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Saturday, April 1, 2023


‘This is enough,’ says student flooded three times since 2015

harvey flood

Business junior Elyse Cloyd cleans her living room after cutting out the walls. Cloyd’s house has flooded three times in three years, getting two feet of water from Hurricane Harvey. | Traynor Swanson/The Cougar

Elyse Cloyd spent all of Aug. 26 watching the news to get weather updates about Hurricane Harvey. She couldn’t fathom some of the predictions. Eight to 12 inches of rain, they said. Then, 12 to 20 inches.

The rainfall forecasts kept growing higher and higher.

“They were like, ‘Oh, it’s not gonna be as bad as the Memorial Day flood,’” said Cloyd, whose Meyerland home flooded in the 2015 Memorial Day flood and last year’s Tax Day flood — three times in three years.

But by midnight, floodwater made its way into her house — one of more than 185,000 homes damaged by Hurricane Harvey, according to the Texas Department of Public Safety. The storm was the most extreme rain event ever recorded to befall the contiguous United States.

Cloyd, a business junior at UH, said she’s ready to live in a different part of town, safe from recurring floodwater.

“This is enough,” she said. “People were telling us after the first flood: Move out. I’ve talked to a couple of my neighbors, and they’re in the same boat. They don’t want to live here anymore.”

Into the attic

Early Sunday morning, the water was rising in Cloyd’s home, where she lives with her boyfriend and her mother. They made the necessary precautions — raising expensive furniture with soup cans and placing chairs on top of tables — before trying to get some rest.

“I just couldn’t sleep though,” she said. “I don’t know how my mom and my boyfriend could sleep. I kept staring at the water and gauging it by the outlet right by my bed.”

The water kept rising, Cloyd said, all the way up to her mattress.

“I was like, ‘OK, we need to go in the attic or something,’” she said, “so I woke everybody up and went to the attic.”

They grabbed their laptops, phone chargers and three dogs and headed up to the attic around 2 a.m., leaving the attic door open to see how high the water was rising.

“Everyone was freaking me out,” she said. “They were like, ‘Go on the roof! Go on the roof!’ and I was thinking, well, we’re not gonna sit on the roof in the rain for 10 hours.”

Once in the attic, they tried calling the emergency numbers, like 311, 911 and the Coast Guard, but it was impossible to get through.

“We would either get a busy signal, or we were on hold for like 30 minutes,” Cloyd said. “It was insane.”

Ever rising

Complicating matters was the fact that Cloyd’s mother, Beth Cloyd, injured her knee in February, rendering her unable to climb onto the roof for a potential helicopter rescue by the Coast Guard. She was supposed to have surgery the week after Hurricane Harvey hit, but it’s been delayed.

“They told us, ‘Get on the roof, and they’ll come get you at some point,’” Elyse Cloyd said. “What does that mean? My mom — she didn’t feel comfortable getting on the roof. I was like, ‘My mom has a bad knee! We can’t get on the roof.’”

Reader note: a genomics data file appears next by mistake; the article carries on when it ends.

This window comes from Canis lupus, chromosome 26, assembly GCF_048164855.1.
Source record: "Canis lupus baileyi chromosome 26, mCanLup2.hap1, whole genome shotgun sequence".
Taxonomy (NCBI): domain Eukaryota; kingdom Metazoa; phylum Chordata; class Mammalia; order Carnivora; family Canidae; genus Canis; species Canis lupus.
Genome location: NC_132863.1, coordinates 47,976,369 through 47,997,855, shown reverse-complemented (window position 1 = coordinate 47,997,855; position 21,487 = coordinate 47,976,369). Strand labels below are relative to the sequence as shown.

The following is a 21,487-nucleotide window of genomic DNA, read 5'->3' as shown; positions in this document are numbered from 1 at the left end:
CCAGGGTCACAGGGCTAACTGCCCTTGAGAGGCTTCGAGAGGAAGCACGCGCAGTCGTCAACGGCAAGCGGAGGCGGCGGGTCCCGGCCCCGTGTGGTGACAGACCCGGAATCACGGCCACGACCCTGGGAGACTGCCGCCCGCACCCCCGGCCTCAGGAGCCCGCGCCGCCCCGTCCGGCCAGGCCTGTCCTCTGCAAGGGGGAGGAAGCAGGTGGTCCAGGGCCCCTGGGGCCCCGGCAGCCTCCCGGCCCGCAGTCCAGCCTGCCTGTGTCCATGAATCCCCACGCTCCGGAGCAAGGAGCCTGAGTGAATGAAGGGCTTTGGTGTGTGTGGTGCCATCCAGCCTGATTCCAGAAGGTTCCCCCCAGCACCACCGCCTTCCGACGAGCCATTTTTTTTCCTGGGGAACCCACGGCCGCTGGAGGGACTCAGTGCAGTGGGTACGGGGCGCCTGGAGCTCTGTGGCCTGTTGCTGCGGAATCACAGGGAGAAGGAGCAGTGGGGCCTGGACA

Elyse and her boyfriend eventually moved to the roof Sunday afternoon, but the Coast Guard still had at least 50 people to rescue before them.

Finally, two strangers from Tyler, who came to rescue their own family members, decided to continue their rescue operations for the rest of the day in a flat-bottom boat.

Although the first responders were amazing, Beth Cloyd said, the 911 system wasn’t equipped to handle a storm of this magnitude.

“A lot of the rescues happened through volunteerism, and without that, the loss of life would’ve been so much higher,” she said. “People were coming into our city and our communities. You saw that everywhere.”

Eventually, the three flood survivors were shuttled in a dump truck to the George R. Brown Convention Center, where they stayed overnight with the three dogs they were watching.

Blessed and lucky

After experiencing three floods in three years, Beth Cloyd said the first Memorial Day deluge was the worst in terms of losing possessions.

This year was harder, however, because of the magnitude and duration of the rain, she said, creating uncertainty about whether they would be rescued and having to reach out on social media to no avail.

“And knowing you’ve got two kids up on the roof,” Beth Cloyd said. “I mean, I couldn’t get up there if a helicopter came, but knowing you have two kid up there on the roof in red-band, pelting rain was scary to make sure they didn’t fall of the roof.”

By the time they could return home several days after the flood, all three of their cars were destroyed.

Despite having to tear up the floorboards and cut out the walls for the third time in three years, things could’ve been much worse, Elyse Cloyd said.

“Anytime something happens like this, it’s super humbling,” she said. “Material possessions don’t really mean anything, and I know that I’m very lucky compared to some people. … I can see how blessed and lucky I am, but it still sucks.”

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